As the mayor of Delano and a recent college graduate, I know what it is like struggling to afford college.
The costs of higher education — from skyrocketing tuition to student hunger and homelessness and student loan debt — prevent Central Valley students from getting degrees and ultimately better jobs. Californians agree that we need to spend more on job training programs and higher education, but our representative David Valadao is shutting down those ideas in Congress.
My experiences growing up in Delano are similar to so many families across the Central Valley. After immigrating from Mexico, my parents met in Southern California and moved to Delano when I was 7 years old. Like so many families here, they worked hard to build a better life for me and our family. Even with hard work and doing the right thing, it is hard for young people and families to get ahead here. I have seen estimates showing that just 7 percent of students from Delano are able to get a bachelor’s degree— mirroring the barriers to the middle class that we see in places like Bakersfield, Fresno and Stockton. That is also what makes my story unusual: I was given the opportunity to go to college, and be the first person in my family to earn a college degree.
I believe more families should have the opportunity to do the same. We need more students and workers graduating with degrees not just from four-year universities, but also places like Bakersfield College and West Hills College. The job certificates and associate’s degrees from a community college can help people get union jobs that pay fair and living wages with good benefits. But right now, too many potential college students are held back by one thing: the costs.
Nationwide, we have seen huge numbers of students leave college during the pandemic, largely because of the costs. Those numbers have been especially high for Black, Latino, and Native American students whose communities have been most impacted by COVID-19. Research from the Hope Center for College, Community and Justice finds that nearly 3 in 5 students have experienced hunger and housing insecurity while trying to stay afloat in college during the pandemic. While many colleges in the Central Valley offer help with tuition, often the additional costs of college such as books, meals and rent make community colleges more expensive for students than attending a four-year university.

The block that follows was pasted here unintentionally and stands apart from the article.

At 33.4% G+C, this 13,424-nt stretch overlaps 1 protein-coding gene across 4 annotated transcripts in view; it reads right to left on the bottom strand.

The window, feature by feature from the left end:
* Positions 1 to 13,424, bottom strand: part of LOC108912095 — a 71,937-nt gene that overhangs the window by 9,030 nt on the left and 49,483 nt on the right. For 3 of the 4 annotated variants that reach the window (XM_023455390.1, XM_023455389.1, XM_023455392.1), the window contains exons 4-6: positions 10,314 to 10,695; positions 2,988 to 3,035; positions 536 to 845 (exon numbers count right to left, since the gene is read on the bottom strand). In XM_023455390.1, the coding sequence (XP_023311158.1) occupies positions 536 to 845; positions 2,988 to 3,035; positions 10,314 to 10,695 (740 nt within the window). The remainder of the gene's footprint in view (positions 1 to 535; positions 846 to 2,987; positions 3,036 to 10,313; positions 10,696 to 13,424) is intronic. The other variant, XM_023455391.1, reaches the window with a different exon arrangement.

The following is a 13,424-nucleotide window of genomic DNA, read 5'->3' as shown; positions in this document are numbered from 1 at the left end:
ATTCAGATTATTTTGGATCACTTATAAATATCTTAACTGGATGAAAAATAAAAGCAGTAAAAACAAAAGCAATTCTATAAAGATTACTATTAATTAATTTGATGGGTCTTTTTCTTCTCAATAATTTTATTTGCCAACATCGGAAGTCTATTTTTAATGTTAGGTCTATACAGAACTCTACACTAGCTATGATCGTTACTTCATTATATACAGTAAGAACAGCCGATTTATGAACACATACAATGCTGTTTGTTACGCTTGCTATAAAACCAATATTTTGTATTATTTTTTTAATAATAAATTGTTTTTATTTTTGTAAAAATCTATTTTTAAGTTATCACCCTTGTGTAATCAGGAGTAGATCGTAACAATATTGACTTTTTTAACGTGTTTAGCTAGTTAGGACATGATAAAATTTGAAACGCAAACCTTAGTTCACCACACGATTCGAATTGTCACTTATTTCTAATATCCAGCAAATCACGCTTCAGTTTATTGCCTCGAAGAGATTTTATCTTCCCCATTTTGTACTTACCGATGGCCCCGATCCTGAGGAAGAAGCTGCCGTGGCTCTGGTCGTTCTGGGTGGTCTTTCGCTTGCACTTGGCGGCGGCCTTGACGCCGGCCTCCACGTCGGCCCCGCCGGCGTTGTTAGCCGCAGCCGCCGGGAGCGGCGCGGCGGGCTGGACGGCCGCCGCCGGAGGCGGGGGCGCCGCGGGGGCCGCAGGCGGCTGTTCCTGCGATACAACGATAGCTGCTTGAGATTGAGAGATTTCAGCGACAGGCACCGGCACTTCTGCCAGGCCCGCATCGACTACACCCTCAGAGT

Problems of this magnitude require bold solutions. That is why I am excited by proposals from President Biden to make two years of community college tuition-free for everyone, provide the largest increase to the Pell Grant in generations, and offer scholarships to low-income students to help them complete college. These ideas are a part of President Biden’s Build Back Better Agenda to help our country recover from the pandemic, and have broad support from voters of both parties.
Unfortunately, that bipartisanship has not extended to Congress where our representative David Valadao and his Republican colleagues remain in lockstep opposition to this part of the president’s agenda. There is potential bipartisan support for funding for roads and bridges, but that same support does not extend to children, families and students in the Central Valley. Why are Republicans in Congress only willing to support money for roads and bridges, but not education and workforce development when we need educated people to rebuild our country?
We need leaders representing Delano in Washington, D.C., who understand why higher education is essential to earning a good job and getting ahead.
Even without support from Valadao, Congress may be able to pass President Biden's agenda for higher education. But this issue highlights yet another reason why we need new and better representation in Washington, D.C. We cannot have politicians representing us who are out of lockstep with what everyday people are experiencing in our district. That is why I am running to represent California’s 21st Congressional District and replace Rep. Valadao in Washington, D.C.
I want to help President Biden carry out his agenda for tuition-free community college and new investments in children and families. Families like ours deserve representatives who get it. With your vote, I will make sure that families, students and young people have a voice in the next Congress.
Together, we can build the Central Valley into a place where stories like mine are no longer the exception.
Bryan Osorio is the mayor of the City of Delano, the second-largest city in Kern County. As the son of Mexican immigrants, he has been inspired by the legacy and activism in the Central Valley.